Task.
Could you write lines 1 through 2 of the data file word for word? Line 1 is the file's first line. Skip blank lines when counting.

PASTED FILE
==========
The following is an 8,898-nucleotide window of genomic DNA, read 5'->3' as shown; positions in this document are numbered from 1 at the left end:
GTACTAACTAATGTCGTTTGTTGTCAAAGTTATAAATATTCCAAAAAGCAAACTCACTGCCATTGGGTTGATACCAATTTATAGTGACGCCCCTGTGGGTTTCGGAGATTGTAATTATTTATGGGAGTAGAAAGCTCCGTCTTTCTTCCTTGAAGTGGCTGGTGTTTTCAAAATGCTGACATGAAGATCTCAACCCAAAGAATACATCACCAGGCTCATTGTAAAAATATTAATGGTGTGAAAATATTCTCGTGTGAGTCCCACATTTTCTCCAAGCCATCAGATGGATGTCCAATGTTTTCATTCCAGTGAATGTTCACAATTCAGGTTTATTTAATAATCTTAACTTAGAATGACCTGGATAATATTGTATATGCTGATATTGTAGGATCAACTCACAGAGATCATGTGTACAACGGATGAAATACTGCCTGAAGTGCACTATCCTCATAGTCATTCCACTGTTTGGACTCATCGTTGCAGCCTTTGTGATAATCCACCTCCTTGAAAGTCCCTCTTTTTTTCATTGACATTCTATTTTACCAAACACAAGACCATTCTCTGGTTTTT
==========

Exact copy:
The following is an 8,898-nucleotide window of genomic DNA, read 5'->3' as shown; positions in this document are numbered from 1 at the left end:
GTACTAACTAATGTCGTTTGTTGTCAAAGTTATAAATATTCCAAAAAGCAAACTCACTGCCATTGGGTTGATACCAATTTATAGTGACGCCCCTGTGGGTTTCGGAGATTGTAATTATTTATGGGAGTAGAAAGCTCCGTCTTTCTTCCTTGAAGTGGCTGGTGTTTTCAAAATGCTGACATGAAGATCTCAACCCAAAGAATACATCACCAGGCTCATTGTAAAAATATTAATGGTGTGAAAATATTCTCGTGTGAGTCCCACATTTTCTCCAAGCCATCAGATGGATGTCCAATGTTTTCATTCCAGTGAATGTTCACAATTCAGGTTTATTTAATAATCTTAACTTAGAATGACCTGGATAATATTGTATATGCTGATATTGTAGGATCAACTCACAGAGATCATGTGTACAACGGATGAAATACTGCCTGAAGTGCACTATCCTCATAGTCATTCCACTGTTTGGACTCATCGTTGCAGCCTTTGTGATAATCCACCTCCTTGAAAGTCCCTCTTTTTTTCATTGACATTCTATTTTACCAAACACAAGACCATTCTCTGGTTTTT